'Wild With Happy' takes you on a heavenly ride (38965)

Colman Domingo’s “Wild With Happy” makes a joyful noise for life and transitions; for ritual and going against tradition; for taking chances and making choices; and for believing in family, love and magic.

These insightful themes played out with a whole lot of soul and spirit for the world premiere of “Wild With Happy” on Tuesday, Oct. 23, and running through Nov. 11 in the Public’s LuEsther Theater, at Astor Place.

Directed by Robert O’Hara, “Wild With Happy” is a perfectly crafted gem with an equally flawless cast. Colman Domingo deftly portrays Gil, the struggling, gay actor son of Adelaide, the all-too-fabulous, live-in-the-moment dream queen, who believes in Cinderella and a lot of magic (good and bad). This role is winningly enacted by Sharon Washington, who is also superbly cast as Adelaide’s sister, Aunt Glo, the plain-speaking, realistic hoarder who gave up her dreams for the security of a job that has guaranteed her a pension and retirement benefits.

Korey Jackson is wonderfully cast as Terry, who is expected to follow in the family tradition at the funeral home where Gil goes for services and gets more than he bargained for; and Maurice McRae (Mo) is incredible as the too-grand, over-the-top makeup artist friend of Gil’s, who takes him on the ride of a lifetime. In addition, in a flashback scene at the top of the show, McRae brilliantly portrays a larger-than-life preacher, while Jackson endearingly depicts a church nurse, as Adelaide is led in getting her fill of the spirit, as a young Gil relives a scary moment that has not made him a church fan.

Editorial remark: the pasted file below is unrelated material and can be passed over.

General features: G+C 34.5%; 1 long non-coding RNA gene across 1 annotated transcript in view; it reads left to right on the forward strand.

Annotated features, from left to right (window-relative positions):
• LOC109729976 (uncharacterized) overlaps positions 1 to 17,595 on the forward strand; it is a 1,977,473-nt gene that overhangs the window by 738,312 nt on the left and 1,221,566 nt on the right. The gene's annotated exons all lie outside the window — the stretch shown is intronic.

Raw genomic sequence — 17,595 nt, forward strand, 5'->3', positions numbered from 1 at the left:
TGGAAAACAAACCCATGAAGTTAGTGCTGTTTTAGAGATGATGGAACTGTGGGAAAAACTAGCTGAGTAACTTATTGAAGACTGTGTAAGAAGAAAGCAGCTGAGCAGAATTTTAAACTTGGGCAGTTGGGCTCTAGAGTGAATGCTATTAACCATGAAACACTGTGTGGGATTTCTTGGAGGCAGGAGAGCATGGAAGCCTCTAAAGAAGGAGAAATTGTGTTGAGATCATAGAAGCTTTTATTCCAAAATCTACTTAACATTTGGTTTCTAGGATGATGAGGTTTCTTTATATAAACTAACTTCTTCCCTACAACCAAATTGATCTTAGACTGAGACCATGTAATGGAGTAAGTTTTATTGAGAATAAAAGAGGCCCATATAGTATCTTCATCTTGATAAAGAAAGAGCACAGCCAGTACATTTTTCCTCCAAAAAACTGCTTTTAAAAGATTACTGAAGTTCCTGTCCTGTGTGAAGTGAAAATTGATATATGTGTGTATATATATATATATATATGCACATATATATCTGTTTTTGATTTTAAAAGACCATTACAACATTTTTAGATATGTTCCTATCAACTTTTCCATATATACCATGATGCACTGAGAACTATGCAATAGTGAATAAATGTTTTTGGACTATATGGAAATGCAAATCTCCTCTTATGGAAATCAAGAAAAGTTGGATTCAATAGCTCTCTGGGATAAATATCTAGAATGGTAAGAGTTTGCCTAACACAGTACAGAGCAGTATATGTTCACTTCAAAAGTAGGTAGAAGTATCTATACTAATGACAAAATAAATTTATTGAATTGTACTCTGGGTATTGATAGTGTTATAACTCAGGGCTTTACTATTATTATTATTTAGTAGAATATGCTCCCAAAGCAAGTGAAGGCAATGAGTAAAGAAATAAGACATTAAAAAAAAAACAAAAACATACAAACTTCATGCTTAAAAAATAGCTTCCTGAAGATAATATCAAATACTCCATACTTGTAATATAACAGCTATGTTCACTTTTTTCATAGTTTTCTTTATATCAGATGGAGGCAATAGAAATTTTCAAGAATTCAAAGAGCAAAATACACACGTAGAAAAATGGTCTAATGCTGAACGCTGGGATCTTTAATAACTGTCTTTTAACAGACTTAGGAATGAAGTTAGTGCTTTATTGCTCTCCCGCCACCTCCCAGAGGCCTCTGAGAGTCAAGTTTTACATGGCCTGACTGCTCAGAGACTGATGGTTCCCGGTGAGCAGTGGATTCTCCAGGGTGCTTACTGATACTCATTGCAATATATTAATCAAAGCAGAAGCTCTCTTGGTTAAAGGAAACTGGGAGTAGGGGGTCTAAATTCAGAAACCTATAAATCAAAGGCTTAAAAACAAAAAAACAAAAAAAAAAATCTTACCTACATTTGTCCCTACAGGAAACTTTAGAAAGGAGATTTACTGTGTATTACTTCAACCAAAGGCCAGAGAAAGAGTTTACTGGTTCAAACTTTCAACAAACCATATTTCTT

All of these characters are brought together when Adelaide suddenly transitions without leaving adequate funds for the traditional Black church funeral, which puts Gil in the position of making a decision about his mother’s send-off to the heavenly kingdom, much to his aunt’s chagrin. “I don’t understand you or any of this,” Aunt Glo says of his unconventional choices.

Wrapped in a lot of wit and sentiment, the back story for each one of Domingo’s characters unfolds organically. They are characters we like because we know them so well. Some are heavy-handed and closed-minded against things they don’t necessarily understand and therefore won’t embrace. This is the case when Aunt Glo, who is totally aghast at the over-the-top use of the internet, becomes a believer in technology when she uses a GPS to track Gil’s whereabouts.

The scenic and costume design by Clint Ramos are cleverly on the money. The set is functional with props such as coffins deftly converted to a wardrobe, a bench and cars. The projection design by Aaron Rhyne and the lighting design by Japhy Weideman magically help to take us on this unique, surprise cross-country journey that brings us from a real to a surreal world, where not only Adelaide has transformed to live her dream and is at peace and content, but where the other characters and the audience who have taken this entertaining, one-of-a-kind trip are absolutely “Wild With Happy.”

For ticket information, visit www.publictheater.org